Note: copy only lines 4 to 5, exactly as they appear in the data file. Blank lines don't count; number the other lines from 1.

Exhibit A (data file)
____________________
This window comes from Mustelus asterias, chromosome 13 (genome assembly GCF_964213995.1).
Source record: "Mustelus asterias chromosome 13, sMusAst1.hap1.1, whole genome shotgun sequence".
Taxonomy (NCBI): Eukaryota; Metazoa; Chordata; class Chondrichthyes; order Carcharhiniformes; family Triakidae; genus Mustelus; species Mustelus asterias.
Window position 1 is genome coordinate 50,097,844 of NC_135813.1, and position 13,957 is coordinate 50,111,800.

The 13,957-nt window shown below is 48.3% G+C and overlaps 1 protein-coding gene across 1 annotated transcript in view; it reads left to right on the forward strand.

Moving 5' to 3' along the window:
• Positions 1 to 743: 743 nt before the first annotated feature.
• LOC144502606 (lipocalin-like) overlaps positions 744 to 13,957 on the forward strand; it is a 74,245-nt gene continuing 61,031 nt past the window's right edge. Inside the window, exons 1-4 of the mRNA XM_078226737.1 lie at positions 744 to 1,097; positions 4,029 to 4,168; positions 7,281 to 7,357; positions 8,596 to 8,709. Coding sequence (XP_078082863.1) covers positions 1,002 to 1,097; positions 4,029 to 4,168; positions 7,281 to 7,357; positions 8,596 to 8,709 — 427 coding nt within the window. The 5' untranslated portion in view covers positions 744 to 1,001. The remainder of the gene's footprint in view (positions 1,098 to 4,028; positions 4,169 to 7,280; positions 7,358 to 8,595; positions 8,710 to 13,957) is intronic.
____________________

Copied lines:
Window position 1 is genome coordinate 50,097,844 of NC_135813.1, and position 13,957 is coordinate 50,111,800.

The 13,957-nt window shown below is 48.3% G+C and overlaps 1 protein-coding gene across 1 annotated transcript in view; it reads left to right on the forward strand.